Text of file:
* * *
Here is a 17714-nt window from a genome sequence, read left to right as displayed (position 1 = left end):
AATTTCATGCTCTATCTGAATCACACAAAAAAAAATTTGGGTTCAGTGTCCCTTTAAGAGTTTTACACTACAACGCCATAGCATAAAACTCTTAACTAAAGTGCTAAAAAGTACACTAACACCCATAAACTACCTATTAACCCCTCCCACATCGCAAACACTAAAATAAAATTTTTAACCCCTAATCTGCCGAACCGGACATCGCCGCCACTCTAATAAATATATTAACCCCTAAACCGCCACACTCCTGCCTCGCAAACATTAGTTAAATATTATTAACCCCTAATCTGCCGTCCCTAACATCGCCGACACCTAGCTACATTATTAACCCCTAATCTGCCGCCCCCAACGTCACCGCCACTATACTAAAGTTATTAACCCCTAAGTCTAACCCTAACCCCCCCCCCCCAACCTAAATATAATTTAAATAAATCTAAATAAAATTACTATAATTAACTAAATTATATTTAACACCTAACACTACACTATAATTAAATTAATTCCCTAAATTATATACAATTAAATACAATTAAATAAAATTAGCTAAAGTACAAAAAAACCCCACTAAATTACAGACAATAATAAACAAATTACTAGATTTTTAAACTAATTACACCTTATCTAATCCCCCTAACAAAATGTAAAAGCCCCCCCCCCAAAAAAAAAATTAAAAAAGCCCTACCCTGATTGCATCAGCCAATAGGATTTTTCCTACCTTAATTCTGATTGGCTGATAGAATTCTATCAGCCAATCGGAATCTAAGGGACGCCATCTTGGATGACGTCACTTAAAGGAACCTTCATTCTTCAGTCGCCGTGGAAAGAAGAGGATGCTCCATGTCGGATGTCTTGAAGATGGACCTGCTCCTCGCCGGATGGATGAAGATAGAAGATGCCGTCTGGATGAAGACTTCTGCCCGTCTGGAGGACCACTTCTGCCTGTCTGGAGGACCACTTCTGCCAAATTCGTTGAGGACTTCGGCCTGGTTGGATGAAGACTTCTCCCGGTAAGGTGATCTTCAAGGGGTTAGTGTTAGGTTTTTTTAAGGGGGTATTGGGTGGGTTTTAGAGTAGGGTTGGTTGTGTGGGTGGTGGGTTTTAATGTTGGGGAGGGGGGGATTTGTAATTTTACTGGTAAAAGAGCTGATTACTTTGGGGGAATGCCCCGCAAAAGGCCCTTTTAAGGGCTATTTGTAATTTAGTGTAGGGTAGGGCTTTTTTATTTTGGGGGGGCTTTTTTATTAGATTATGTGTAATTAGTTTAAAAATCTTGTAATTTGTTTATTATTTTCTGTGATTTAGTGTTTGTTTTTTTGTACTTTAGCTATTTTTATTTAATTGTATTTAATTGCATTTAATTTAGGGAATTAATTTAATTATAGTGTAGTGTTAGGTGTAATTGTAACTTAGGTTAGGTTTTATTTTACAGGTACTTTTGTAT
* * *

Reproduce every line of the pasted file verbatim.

Here is a 17714-nt window from a genome sequence, read left to right as displayed (position 1 = left end):
AATTTCATGCTCTATCTGAATCACACAAAAAAAAATTTGGGTTCAGTGTCCCTTTAAGAGTTTTACACTACAACGCCATAGCATAAAACTCTTAACTAAAGTGCTAAAAAGTACACTAACACCCATAAACTACCTATTAACCCCTCCCACATCGCAAACACTAAAATAAAATTTTTAACCCCTAATCTGCCGAACCGGACATCGCCGCCACTCTAATAAATATATTAACCCCTAAACCGCCACACTCCTGCCTCGCAAACATTAGTTAAATATTATTAACCCCTAATCTGCCGTCCCTAACATCGCCGACACCTAGCTACATTATTAACCCCTAATCTGCCGCCCCCAACGTCACCGCCACTATACTAAAGTTATTAACCCCTAAGTCTAACCCTAACCCCCCCCCCCCAACCTAAATATAATTTAAATAAATCTAAATAAAATTACTATAATTAACTAAATTATATTTAACACCTAACACTACACTATAATTAAATTAATTCCCTAAATTATATACAATTAAATACAATTAAATAAAATTAGCTAAAGTACAAAAAAACCCCACTAAATTACAGACAATAATAAACAAATTACTAGATTTTTAAACTAATTACACCTTATCTAATCCCCCTAACAAAATGTAAAAGCCCCCCCCCCAAAAAAAAAATTAAAAAAGCCCTACCCTGATTGCATCAGCCAATAGGATTTTTCCTACCTTAATTCTGATTGGCTGATAGAATTCTATCAGCCAATCGGAATCTAAGGGACGCCATCTTGGATGACGTCACTTAAAGGAACCTTCATTCTTCAGTCGCCGTGGAAAGAAGAGGATGCTCCATGTCGGATGTCTTGAAGATGGACCTGCTCCTCGCCGGATGGATGAAGATAGAAGATGCCGTCTGGATGAAGACTTCTGCCCGTCTGGAGGACCACTTCTGCCTGTCTGGAGGACCACTTCTGCCAAATTCGTTGAGGACTTCGGCCTGGTTGGATGAAGACTTCTCCCGGTAAGGTGATCTTCAAGGGGTTAGTGTTAGGTTTTTTTAAGGGGGTATTGGGTGGGTTTTAGAGTAGGGTTGGTTGTGTGGGTGGTGGGTTTTAATGTTGGGGAGGGGGGGATTTGTAATTTTACTGGTAAAAGAGCTGATTACTTTGGGGGAATGCCCCGCAAAAGGCCCTTTTAAGGGCTATTTGTAATTTAGTGTAGGGTAGGGCTTTTTTATTTTGGGGGGGCTTTTTTATTAGATTATGTGTAATTAGTTTAAAAATCTTGTAATTTGTTTATTATTTTCTGTGATTTAGTGTTTGTTTTTTTGTACTTTAGCTATTTTTATTTAATTGTATTTAATTGCATTTAATTTAGGGAATTAATTTAATTATAGTGTAGTGTTAGGTGTAATTGTAACTTAGGTTAGGTTTTATTTTACAGGTACTTTTGTAT